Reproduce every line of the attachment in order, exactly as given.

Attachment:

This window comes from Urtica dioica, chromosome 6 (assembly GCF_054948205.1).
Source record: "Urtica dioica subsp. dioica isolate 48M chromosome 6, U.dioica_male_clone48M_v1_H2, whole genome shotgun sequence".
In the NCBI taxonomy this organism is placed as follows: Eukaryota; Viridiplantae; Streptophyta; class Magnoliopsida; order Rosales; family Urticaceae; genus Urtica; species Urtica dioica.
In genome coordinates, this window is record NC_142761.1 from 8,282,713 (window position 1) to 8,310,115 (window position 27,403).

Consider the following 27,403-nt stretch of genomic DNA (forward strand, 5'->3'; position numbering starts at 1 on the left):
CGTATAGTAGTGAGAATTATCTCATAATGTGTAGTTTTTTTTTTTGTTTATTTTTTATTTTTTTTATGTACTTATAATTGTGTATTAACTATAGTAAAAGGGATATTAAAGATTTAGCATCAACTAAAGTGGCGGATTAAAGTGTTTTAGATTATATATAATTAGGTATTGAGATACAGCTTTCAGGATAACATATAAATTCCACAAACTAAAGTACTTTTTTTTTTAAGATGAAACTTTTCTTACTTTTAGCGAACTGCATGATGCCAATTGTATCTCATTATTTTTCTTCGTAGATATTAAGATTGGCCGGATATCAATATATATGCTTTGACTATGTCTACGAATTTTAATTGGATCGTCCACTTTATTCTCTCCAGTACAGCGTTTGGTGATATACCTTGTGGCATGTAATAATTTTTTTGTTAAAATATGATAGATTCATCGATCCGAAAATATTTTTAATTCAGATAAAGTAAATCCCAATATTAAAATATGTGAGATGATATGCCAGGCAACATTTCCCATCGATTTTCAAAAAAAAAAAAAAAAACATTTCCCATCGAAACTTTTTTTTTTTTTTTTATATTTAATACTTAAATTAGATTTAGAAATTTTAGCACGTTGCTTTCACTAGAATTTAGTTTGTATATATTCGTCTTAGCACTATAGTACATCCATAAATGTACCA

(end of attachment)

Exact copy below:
This window comes from Urtica dioica, chromosome 6 (assembly GCF_054948205.1).
Source record: "Urtica dioica subsp. dioica isolate 48M chromosome 6, U.dioica_male_clone48M_v1_H2, whole genome shotgun sequence".
In the NCBI taxonomy this organism is placed as follows: Eukaryota; Viridiplantae; Streptophyta; class Magnoliopsida; order Rosales; family Urticaceae; genus Urtica; species Urtica dioica.
In genome coordinates, this window is record NC_142761.1 from 8,282,713 (window position 1) to 8,310,115 (window position 27,403).

Consider the following 27,403-nt stretch of genomic DNA (forward strand, 5'->3'; position numbering starts at 1 on the left):
CGTATAGTAGTGAGAATTATCTCATAATGTGTAGTTTTTTTTTTTGTTTATTTTTTATTTTTTTTATGTACTTATAATTGTGTATTAACTATAGTAAAAGGGATATTAAAGATTTAGCATCAACTAAAGTGGCGGATTAAAGTGTTTTAGATTATATATAATTAGGTATTGAGATACAGCTTTCAGGATAACATATAAATTCCACAAACTAAAGTACTTTTTTTTTTAAGATGAAACTTTTCTTACTTTTAGCGAACTGCATGATGCCAATTGTATCTCATTATTTTTCTTCGTAGATATTAAGATTGGCCGGATATCAATATATATGCTTTGACTATGTCTACGAATTTTAATTGGATCGTCCACTTTATTCTCTCCAGTACAGCGTTTGGTGATATACCTTGTGGCATGTAATAATTTTTTTGTTAAAATATGATAGATTCATCGATCCGAAAATATTTTTAATTCAGATAAAGTAAATCCCAATATTAAAATATGTGAGATGATATGCCAGGCAACATTTCCCATCGATTTTCAAAAAAAAAAAAAAAAACATTTCCCATCGAAACTTTTTTTTTTTTTTTTATATTTAATACTTAAATTAGATTTAGAAATTTTAGCACGTTGCTTTCACTAGAATTTAGTTTGTATATATTCGTCTTAGCACTATAGTACATCCATAAATGTACCA